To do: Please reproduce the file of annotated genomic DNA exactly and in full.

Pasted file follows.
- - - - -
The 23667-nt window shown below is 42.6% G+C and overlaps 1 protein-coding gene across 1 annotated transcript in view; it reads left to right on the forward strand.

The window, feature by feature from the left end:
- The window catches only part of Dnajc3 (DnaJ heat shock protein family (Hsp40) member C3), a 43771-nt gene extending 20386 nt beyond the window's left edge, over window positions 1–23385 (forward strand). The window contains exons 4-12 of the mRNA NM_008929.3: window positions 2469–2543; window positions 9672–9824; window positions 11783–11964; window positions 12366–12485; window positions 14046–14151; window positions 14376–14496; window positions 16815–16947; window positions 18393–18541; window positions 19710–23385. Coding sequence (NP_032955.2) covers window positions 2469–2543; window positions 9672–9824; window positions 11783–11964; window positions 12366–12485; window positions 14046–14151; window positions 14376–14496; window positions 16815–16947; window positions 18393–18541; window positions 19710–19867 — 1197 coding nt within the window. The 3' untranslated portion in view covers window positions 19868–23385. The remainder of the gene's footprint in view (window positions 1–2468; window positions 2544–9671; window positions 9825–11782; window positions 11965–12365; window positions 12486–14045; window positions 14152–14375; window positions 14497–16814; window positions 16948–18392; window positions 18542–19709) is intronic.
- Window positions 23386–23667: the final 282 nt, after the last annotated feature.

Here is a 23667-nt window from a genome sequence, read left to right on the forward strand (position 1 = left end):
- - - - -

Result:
The 23667-nt window shown below is 42.6% G+C and overlaps 1 protein-coding gene across 1 annotated transcript in view; it reads left to right on the forward strand.

The window, feature by feature from the left end:
- The window catches only part of Dnajc3 (DnaJ heat shock protein family (Hsp40) member C3), a 43771-nt gene extending 20386 nt beyond the window's left edge, over window positions 1–23385 (forward strand). The window contains exons 4-12 of the mRNA NM_008929.3: window positions 2469–2543; window positions 9672–9824; window positions 11783–11964; window positions 12366–12485; window positions 14046–14151; window positions 14376–14496; window positions 16815–16947; window positions 18393–18541; window positions 19710–23385. Coding sequence (NP_032955.2) covers window positions 2469–2543; window positions 9672–9824; window positions 11783–11964; window positions 12366–12485; window positions 14046–14151; window positions 14376–14496; window positions 16815–16947; window positions 18393–18541; window positions 19710–19867 — 1197 coding nt within the window. The 3' untranslated portion in view covers window positions 19868–23385. The remainder of the gene's footprint in view (window positions 1–2468; window positions 2544–9671; window positions 9825–11782; window positions 11965–12365; window positions 12486–14045; window positions 14152–14375; window positions 14497–16814; window positions 16948–18392; window positions 18542–19709) is intronic.
- Window positions 23386–23667: the final 282 nt, after the last annotated feature.

Here is a 23667-nt window from a genome sequence, read left to right on the forward strand (position 1 = left end):